Nearly eight months after the Maine Department of Inland Fisheries and Wildlife issued a “do not eat” advisory for deer harvested in Fairfield because of the presence of so-called forever chemicals, the department will return to the area.
In the coming weeks, DIF&W will test deer, wild turkeys and other animals such as ruffed grouse, waterfowl, snowshoe hares and squirrels in an area expanded to more than 5 miles from what is ground zero for PFAS contamination in Maine to better assess the level of per- and and polyfluoroalkyl substances, better known as PFAS.
The additional wildlife testing — believed to be the most extensive ever done in the country — could result in consumption advisories for other game, or it may determine that animals living farther from sludge spreading sites aren’t contaminated with PFAS. That information will also help DIF&W determine the need for potential “do not eat” warnings as they test wildlife in up to 20 more locations through the end of the year.
Nate Webb, wildlife division director for DIF&W, said the department’s efforts will include more thorough testing of wildlife in and around Fairfield, even as it begins sampling animals in other locations identified as PFAS hot spots by the Maine Department of Environmental Protection.
Because dealing with PFAS in game animals and birds is a relatively new field, Maine’s planned testing may be among the most extensive in the country.
“What we’re planning this summer, as far as we’ve been able to tell, will be the biggest sampling effort that’s ever been done for wildlife anywhere,” Webb said. “So we’re really kind of reading and writing the script in a lot of ways.”
The initial sampling in the area included only eight deer, five of which were found to have elevated levels of PFAS. The state responded with a conservative consumption advisory that encompassed an area that took into account the normal travel habits of the animals.
DIF&W harvested and tested 11 turkeys last spring, but determined that lower PFAS levels and the small amount of meat that people would eat did not warrant limitations.
“We want to get a better sense for how extensive the issue actually is and update that advisory, if warranted, to reflect more and better information,” Webb said. “We’ll also be doing some limited sampling of other species to see how widespread the issue is across species.”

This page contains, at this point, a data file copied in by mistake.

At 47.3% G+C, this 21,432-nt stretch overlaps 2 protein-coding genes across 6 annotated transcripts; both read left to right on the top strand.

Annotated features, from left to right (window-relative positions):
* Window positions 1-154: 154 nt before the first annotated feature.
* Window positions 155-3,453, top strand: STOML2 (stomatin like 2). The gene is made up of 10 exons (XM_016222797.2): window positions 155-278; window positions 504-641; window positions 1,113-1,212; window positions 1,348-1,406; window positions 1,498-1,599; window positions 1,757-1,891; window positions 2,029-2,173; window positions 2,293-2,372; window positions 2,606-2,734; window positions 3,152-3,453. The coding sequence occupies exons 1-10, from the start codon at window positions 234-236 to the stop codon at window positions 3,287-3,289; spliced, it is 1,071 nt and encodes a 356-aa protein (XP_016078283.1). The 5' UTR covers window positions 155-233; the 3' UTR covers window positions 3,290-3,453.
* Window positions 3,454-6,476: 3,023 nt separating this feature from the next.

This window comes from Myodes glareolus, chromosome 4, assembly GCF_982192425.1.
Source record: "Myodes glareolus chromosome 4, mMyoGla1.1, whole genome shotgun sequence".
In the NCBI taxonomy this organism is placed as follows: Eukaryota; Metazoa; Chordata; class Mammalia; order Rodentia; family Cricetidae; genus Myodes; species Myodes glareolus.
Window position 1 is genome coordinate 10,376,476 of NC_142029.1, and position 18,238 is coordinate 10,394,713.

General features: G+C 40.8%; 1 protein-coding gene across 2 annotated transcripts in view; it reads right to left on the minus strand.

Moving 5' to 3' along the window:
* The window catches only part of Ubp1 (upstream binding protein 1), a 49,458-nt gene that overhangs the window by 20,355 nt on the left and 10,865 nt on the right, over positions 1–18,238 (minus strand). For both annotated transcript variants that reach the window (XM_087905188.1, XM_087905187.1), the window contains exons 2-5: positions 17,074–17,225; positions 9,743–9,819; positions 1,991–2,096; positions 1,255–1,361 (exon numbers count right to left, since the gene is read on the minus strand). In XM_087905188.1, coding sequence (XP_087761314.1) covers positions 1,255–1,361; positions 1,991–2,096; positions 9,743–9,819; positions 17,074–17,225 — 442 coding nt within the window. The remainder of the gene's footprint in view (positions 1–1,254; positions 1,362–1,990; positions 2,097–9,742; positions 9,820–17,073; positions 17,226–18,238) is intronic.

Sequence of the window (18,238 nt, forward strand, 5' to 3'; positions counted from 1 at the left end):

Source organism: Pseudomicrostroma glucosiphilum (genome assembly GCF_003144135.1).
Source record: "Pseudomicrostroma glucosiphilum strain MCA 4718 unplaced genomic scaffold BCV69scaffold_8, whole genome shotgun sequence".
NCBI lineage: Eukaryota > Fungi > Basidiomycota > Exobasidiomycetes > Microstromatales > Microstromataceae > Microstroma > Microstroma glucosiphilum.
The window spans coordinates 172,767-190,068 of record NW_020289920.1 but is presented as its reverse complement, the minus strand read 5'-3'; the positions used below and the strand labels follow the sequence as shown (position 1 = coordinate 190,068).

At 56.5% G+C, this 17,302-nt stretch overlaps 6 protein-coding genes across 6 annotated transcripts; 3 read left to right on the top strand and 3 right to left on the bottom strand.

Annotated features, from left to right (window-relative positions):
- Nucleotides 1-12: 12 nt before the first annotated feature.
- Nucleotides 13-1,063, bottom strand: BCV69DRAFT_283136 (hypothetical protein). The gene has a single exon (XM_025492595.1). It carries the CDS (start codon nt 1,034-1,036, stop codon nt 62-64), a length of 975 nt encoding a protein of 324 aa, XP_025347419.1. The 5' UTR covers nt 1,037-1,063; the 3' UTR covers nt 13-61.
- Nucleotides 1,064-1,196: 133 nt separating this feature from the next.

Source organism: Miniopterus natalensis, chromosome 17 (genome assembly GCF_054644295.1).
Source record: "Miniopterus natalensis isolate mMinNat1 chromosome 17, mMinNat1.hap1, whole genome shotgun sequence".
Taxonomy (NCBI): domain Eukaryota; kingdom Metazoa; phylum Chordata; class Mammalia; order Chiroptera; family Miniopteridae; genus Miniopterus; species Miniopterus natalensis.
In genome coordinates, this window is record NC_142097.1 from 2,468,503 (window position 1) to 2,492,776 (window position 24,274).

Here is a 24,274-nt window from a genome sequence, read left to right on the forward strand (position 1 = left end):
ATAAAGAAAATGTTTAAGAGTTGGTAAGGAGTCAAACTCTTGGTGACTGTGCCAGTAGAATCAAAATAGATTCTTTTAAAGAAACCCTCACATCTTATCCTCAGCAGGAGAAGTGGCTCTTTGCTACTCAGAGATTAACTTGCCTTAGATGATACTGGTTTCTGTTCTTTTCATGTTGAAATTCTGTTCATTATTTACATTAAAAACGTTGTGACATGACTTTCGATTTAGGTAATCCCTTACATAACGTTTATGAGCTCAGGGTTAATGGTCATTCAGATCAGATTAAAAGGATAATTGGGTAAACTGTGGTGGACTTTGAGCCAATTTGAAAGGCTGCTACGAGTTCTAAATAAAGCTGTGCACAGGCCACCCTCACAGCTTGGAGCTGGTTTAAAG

The greatest concern is how PFAS is affecting humans, rather than what the chemicals might be doing to wildlife and fish. Those studies are likely to come later.
The second, more substantial wildlife sampling in Greater Fairfield will serve as a precursor to upcoming testing at other sites where the DEP has found PFAS in the soil and groundwater. Webb said DIF&W hopes to test wildlife in as many as 20 other places through the end of the year.
“A lot of them are in central and southern Maine,” said Webb, who doesn’t know yet what specific sites will be visited.
Testing at the other locations will be more limited in scope but enough to establish whether a problem with PFAS in wildlife may exist.
“We’re hopeful that we’re not going to find the same levels of contamination in wildlife in other locations, but we don’t really know,” Webb said.
In concert with its enhanced testing program, DIF&W is in the process of hiring a new staff member. The Wildlife Health Biologist will be responsible for overseeing activities related to PFAS and other contaminants.
“The focus will be in coordinating all of our agency’s efforts on PFAS and wildlife and our hope is that that person also has time in their work plan to coordinate wildlife disease surveillance and monitoring and management for the agency,” Webb said.
The job was created with funds from the state’s supplemental budget as a result of the discovery of PFAS in deer last fall, he said. In addition to PFAS study, the new biologist is expected to help DIF&W monitor other wildlife illnesses such as avian influenza, rabies and Chronic Wasting Disease.
The U.S. Department of Agriculture’s Wildlife Services will again be charged with killing and taking samples from the animals, with some assistance from DIF&W employees. Webb noted the importance of having the cooperation of local landowners, who have provided access to their property.
“We’re not hunting. This is a sampling effort,” Webb said. “We’re using different methods and it’s not during the regular hunting season. We have to be sensitive to their needs.”
Webb said tissue samples from the harvested animals still must be sent to out-of-state laboratories for testing and will take several weeks to find out the results.
DIF&W hopes to have the results of PFAS testing in the Fairfield area, and hopefully several others, in time to issue any needed consumption warnings before the regular archery and crossbow hunting season begins in October.